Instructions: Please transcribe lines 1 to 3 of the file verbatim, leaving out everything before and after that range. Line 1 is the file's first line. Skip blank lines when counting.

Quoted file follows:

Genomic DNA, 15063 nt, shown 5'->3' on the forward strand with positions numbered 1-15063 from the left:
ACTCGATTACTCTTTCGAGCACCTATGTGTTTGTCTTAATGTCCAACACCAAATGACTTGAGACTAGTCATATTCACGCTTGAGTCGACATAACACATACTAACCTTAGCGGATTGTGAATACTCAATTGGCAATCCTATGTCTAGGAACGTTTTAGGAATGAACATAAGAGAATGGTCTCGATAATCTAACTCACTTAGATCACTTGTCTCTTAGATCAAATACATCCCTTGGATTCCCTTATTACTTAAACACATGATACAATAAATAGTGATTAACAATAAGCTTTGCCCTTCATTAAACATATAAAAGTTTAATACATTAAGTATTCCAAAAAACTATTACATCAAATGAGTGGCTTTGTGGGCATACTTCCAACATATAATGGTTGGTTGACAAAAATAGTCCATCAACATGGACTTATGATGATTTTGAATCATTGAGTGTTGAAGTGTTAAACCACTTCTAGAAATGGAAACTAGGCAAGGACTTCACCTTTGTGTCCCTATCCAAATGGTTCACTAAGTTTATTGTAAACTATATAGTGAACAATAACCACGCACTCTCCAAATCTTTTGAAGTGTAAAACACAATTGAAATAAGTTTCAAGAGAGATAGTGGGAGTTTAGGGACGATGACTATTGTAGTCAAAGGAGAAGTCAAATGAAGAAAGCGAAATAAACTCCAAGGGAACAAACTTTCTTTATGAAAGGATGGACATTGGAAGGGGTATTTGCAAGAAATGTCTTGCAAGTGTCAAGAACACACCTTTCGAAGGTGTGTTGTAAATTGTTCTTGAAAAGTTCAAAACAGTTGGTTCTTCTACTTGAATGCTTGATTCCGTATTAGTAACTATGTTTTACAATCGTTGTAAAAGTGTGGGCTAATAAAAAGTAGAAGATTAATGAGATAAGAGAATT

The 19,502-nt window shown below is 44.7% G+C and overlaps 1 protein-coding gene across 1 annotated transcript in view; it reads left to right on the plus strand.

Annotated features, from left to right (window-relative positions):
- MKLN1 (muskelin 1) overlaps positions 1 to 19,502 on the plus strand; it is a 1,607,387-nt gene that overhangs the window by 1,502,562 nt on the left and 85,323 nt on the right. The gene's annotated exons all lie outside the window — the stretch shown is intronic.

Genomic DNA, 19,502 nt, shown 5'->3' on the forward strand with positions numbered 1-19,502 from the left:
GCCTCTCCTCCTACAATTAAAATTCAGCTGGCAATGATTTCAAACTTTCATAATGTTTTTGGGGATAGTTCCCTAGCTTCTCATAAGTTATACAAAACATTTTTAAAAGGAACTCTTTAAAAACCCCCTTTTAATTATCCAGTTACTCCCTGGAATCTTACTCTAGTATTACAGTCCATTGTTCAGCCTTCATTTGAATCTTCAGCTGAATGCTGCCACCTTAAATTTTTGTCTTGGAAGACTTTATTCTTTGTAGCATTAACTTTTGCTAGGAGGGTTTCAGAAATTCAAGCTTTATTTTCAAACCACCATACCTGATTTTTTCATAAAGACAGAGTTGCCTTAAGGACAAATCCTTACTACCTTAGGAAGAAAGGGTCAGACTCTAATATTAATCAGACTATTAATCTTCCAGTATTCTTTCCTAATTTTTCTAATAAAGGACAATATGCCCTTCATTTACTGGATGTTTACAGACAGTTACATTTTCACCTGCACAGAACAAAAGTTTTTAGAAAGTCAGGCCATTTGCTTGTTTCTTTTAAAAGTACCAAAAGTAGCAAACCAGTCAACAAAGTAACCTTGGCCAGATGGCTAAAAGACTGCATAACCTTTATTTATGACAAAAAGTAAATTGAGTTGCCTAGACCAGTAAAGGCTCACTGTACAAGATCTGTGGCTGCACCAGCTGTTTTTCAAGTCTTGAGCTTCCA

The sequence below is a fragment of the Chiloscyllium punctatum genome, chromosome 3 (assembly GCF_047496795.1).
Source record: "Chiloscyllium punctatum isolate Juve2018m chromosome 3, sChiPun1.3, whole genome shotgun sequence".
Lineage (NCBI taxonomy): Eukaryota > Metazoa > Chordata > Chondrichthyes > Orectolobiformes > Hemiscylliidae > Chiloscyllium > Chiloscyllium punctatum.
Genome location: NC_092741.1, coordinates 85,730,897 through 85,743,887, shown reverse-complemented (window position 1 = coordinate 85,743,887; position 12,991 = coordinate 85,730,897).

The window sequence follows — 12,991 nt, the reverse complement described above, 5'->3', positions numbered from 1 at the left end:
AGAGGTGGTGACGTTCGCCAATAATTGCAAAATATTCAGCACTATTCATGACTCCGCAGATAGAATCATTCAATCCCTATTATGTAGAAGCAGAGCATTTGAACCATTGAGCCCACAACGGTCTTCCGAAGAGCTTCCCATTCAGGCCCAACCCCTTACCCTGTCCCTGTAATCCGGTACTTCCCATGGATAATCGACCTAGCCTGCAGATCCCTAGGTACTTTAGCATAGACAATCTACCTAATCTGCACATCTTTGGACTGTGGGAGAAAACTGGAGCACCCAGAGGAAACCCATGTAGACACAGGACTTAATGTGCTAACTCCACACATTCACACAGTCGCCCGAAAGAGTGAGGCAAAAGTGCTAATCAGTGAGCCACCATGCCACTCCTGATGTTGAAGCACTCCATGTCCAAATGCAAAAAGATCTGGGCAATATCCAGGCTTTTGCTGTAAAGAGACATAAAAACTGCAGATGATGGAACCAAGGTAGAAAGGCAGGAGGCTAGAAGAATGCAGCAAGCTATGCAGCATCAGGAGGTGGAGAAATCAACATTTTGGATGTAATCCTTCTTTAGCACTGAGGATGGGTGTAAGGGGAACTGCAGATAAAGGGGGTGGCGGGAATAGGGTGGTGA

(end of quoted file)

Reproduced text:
Genomic DNA, 15063 nt, shown 5'->3' on the forward strand with positions numbered 1-15063 from the left:
ACTCGATTACTCTTTCGAGCACCTATGTGTTTGTCTTAATGTCCAACACCAAATGACTTGAGACTAGTCATATTCACGCTTGAGTCGACATAACACATACTAACCTTAGCGGATTGTGAATACTCAATTGGCAATCCTATGTCTAGGAACGTTTTAGGAATGAACATAAGAGAATGGTCTCGATAATCTAACTCACTTAGATCACTTGTCTCTTAGATCAAATACATCCCTTGGATTCCCTTATTACTTAAACACATGATACAATAAATAGTGATTAACAATAAGCTTTGCCCTTCATTAAACATATAAAAGTTTAATACATTAAGTATTCCAAAAAACTATTACATCAAATGAGTGGCTTTGTGGGCATACTTCCAACATATAATGGTTGGTTGACAAAAATAGTCCATCAACATGGACTTATGATGATTTTGAATCATTGAGTGTTGAAGTGTTAAACCACTTCTAGAAATGGAAACTAGGCAAGGACTTCACCTTTGTGTCCCTATCCAAATGGTTCACTAAGTTTATTGTAAACTATATAGTGAACAATAACCACGCACTCTCCAAATCTTTTGAAGTGTAAAACACAATTGAAATAAGTTTCAAGAGAGATAGTGGGAGTTTAGGGACGATGACTATTGTAGTCAAAGGAGAAGTCAAATGAAGAAAGCGAAATAAACTCCAAGGGAACAAACTTTCTTTATGAAAGGATGGACATTGGAAGGGGTATTTGCAAGAAATGTCTTGCAAGTGTCAAGAACACACCTTTCGAAGGTGTGTTGTAAATTGTTCTTGAAAAGTTCAAAACAGTTGGTTCTTCTACTTGAATGCTTGATTCCGTATTAGTAACTATGTTTTACAATCGTTGTAAAAGTGTGGGCTAATAAAAAGTAGAAGATTAATGAGATAAGAGAATT

The 19,502-nt window shown below is 44.7% G+C and overlaps 1 protein-coding gene across 1 annotated transcript in view; it reads left to right on the plus strand.